Amity Foundation

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The Amity Foundation Headquarters, Nanjing, China

The Amity Foundation (simplified Chinese: 爱德基金会; traditional Chinese: 愛德基金會; pinyin: Àidé Jījīn Huì) is an independent Chinese voluntary organization.[1] As of 2010 it is the largest charity in China.[2] It was created in 1985 on the initiative of Christians in China with the late Bishop K. H. Ting as its founder.[3] Its main objective has been to help develop poorer areas of the country.[4] Amity's headquarters are in Nanjing. The organization includes the Amity Printing Company (APC, also sometimes called Amity Printing Press),[5] the largest Bible producer in China. Amity Printing Company opened a branch in Ethiopia in 2016. Amity Foundation has an office in Hong Kong[6] and opened a liaison office in the Ecumenical Center of the World Council of Churches[7] in Geneva in 2017.


Amity Printing Company, Nanjing, China

Some have described Amity as a faith-initiated organization that works with Christians, while others, such as the current General Secretary Qiu Zhonghui, has described it as a faith-based organization.[8] Various partner organizations have praised the work and activity of the charity.[9][10][11] Recently the charitable organisation has been highlighted in both domestic and international media for its action and prompt relief work in China in response to natural disasters.[12]


  • Disaster relief
  • Support of church-run social work
  • Support of medical education in China's poorest areas
  • HIV/AIDS awareness and prevention training
  • Education in the countryside and for the children of migrant workers, including the Amity Teachers Program[13][14]
  • Special education (e.g. work with deaf or disabled children)
  • Taking care of orphans
  • Environmental protection[15]
  • Integrated development (e.g. providing basic health care, schooling, clean energy, agricultural skills training and microfinance to a village community)

Amity Printing Company (APC)[edit]

The Amity Printing Company (APC, Chinese: 爱德印刷有限公司) in Nanjing is the largest producer of Bibles in China, and one of the largest in the world.[16][17] It is a joint venture with the United Bible Societies.[18] In its first year (1988), it printed 500,000 Bibles on a press donated by UBS.[19] Since 1988, it has published Bibles in Mandarin and in several ethnic minority languages, as well as in many other languages for export. It is China's only legal printer of Bibles.[20]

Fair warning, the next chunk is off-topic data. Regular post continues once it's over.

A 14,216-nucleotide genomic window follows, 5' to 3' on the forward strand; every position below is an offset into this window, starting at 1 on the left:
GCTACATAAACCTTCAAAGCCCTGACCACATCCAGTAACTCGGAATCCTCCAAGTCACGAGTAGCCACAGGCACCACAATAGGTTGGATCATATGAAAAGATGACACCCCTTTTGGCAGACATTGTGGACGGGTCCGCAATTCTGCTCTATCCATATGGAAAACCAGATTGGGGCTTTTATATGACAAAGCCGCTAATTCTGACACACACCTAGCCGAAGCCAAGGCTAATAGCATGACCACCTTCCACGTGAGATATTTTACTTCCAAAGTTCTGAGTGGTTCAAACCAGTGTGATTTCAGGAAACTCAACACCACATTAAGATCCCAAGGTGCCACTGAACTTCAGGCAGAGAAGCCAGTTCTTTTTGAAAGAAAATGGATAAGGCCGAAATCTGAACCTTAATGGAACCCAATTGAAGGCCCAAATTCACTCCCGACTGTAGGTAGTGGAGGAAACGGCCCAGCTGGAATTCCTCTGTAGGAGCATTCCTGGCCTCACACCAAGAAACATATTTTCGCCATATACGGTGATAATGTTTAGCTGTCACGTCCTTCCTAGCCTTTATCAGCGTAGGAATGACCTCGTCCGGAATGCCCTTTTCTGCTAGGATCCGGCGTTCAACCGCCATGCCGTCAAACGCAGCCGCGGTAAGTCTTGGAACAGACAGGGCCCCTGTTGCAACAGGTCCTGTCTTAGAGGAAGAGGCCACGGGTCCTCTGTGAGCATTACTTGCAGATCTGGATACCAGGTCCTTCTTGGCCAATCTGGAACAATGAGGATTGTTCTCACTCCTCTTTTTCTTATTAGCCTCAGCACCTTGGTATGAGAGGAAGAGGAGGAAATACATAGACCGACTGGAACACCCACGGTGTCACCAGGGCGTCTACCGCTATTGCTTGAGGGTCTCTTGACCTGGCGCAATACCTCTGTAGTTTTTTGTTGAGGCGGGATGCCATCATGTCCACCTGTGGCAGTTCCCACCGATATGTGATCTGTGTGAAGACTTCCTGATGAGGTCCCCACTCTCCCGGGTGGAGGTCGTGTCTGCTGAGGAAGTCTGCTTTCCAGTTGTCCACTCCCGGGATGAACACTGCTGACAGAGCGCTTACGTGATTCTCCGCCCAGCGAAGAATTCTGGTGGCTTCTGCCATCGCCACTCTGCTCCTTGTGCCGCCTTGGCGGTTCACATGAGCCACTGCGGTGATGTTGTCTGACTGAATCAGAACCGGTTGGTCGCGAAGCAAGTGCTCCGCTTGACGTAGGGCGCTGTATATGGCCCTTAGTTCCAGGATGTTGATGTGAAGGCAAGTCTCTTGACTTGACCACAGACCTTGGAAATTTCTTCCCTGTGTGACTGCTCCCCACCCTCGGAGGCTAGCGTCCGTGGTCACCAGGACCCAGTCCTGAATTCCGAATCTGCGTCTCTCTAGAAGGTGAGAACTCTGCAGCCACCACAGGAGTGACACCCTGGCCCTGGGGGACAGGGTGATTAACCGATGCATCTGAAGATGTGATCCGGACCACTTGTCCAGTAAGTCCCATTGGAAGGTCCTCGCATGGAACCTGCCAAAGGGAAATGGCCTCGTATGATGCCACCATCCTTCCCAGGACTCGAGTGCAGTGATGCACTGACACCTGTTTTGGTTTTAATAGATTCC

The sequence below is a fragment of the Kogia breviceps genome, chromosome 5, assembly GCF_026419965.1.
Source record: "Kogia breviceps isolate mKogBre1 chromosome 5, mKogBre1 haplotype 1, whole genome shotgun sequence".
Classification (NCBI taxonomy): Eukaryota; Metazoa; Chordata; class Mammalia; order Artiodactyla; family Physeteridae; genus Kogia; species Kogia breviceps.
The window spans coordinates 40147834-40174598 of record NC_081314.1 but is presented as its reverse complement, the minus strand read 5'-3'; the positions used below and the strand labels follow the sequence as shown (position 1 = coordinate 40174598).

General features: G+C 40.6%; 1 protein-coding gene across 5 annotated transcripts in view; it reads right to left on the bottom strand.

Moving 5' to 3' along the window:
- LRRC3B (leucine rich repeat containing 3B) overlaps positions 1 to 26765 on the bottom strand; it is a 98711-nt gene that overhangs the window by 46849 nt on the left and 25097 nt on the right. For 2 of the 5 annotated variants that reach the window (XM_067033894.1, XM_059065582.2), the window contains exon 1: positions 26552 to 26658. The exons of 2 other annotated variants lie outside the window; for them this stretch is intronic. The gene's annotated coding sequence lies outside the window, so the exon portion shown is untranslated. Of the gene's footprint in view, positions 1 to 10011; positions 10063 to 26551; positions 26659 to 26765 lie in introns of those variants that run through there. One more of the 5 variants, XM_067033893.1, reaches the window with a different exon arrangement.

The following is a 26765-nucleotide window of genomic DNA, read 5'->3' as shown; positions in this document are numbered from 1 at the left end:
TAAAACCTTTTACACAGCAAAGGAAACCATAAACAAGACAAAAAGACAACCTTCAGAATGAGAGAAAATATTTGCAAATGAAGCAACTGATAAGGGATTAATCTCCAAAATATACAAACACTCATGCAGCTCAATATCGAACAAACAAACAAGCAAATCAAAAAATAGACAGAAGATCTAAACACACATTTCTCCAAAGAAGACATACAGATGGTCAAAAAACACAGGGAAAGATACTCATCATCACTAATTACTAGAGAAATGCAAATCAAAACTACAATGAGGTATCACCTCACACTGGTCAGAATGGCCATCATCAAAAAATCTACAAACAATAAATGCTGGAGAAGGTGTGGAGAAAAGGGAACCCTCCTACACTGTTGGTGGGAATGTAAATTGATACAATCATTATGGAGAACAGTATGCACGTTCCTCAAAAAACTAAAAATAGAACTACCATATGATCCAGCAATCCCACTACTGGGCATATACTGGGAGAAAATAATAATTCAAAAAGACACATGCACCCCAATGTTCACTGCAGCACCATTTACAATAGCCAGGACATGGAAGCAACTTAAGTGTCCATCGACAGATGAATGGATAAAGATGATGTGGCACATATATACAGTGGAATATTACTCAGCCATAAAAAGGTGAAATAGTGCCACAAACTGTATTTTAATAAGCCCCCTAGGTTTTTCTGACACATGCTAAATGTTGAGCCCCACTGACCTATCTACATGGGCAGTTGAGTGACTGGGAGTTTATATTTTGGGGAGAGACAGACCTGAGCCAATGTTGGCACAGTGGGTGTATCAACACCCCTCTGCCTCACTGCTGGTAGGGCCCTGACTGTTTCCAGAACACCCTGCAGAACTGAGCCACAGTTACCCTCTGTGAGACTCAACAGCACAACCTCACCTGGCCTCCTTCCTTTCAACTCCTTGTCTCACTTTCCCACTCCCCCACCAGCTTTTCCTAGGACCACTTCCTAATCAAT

The APC has so far published more than 100 million Bibles. Most of the Bibles printed are the Chinese Union Version (Chinese: 和合本, 1919), the Chinese Bible translation used by the Protestant churches, or the less commonly accepted but more modern Today's Chinese Version. Recently the Pastoral Bible used by the Catholic churches has also been printed here. All Chinese Bibles are distributed not by the state-run bookstore chains (such as Xinhua Bookstore), but through the network of officially registered Protestant churches.

See also[edit]


  1. ^ "Reference in Chinese Charity overview". Archived from the original on 2012-03-10. Retrieved 2013-07-10.
  2. ^ Breaking a circle of ignorance and crime Archived 2014-05-29 at the Wayback Machine, Beijing Today, January 13, 2010
  3. ^ John Peale (2005). The Love of God in China: Can One Be Both Chinese and Christian?. iUniverse. p. 56. ISBN 978-0-595-33619-7.
  4. ^ Amity website Archived March 11, 2010, at the Wayback Machine
  5. ^ "Welcome To Amity Printing CO.,LTD". Retrieved 2013-07-10.
  6. ^ "Hong Kong Office".
  7. ^ "World Council of Churches".
  8. ^ Gerda Wielander (2013). Christian Values in Communist China. Routledge. p. 73. ISBN 978-1-317-97604-2.
  9. ^ "Christian Aid backs the work of Amity in quake-hit China". Ekklesia. Retrieved 2013-07-10.
  10. ^ "Amity Foundation expands social outreach in China". 2006-11-06. Archived from the original on 2012-07-07. Retrieved 2013-07-10.
  11. ^ "Amity Foundation Aids China Earthquake Victims". Retrieved 2013-07-10.
  12. ^ Thomson Reuters Foundation. "Thomson Reuters Foundation | News, Information and Connections for Action". Retrieved 2013-07-10.
  13. ^ "Amity Teacher blog". Archived from the original on 2012-10-14. Retrieved 2013-07-10.
  14. ^ Back to School Program[dead link]
  15. ^ Thomson Reuters Foundation. "Thomson Reuters Foundation | News, Information and Connections for Action". Retrieved 2013-07-10.
  16. ^ Zhou, Jing. "Where is the world's largest Bible printer?". Retrieved 2 August 2016.
  17. ^ Steffan, Melissa (November 13, 2012). "World's Biggest Bible Publisher? China". Christianity Today. Retrieved 2 August 2016.
  18. ^ "Understanding Amity". Retrieved 13 June 2017.
  19. ^ "In the beginning was the ideogram". The Economist. March 30, 2013. Retrieved 13 June 2016.
  20. ^ Zylstra, Sarah (October 23, 2014). "Why Your Bible Was Made In China". Christianity Today. Retrieved 13 June 2016.

External links[edit]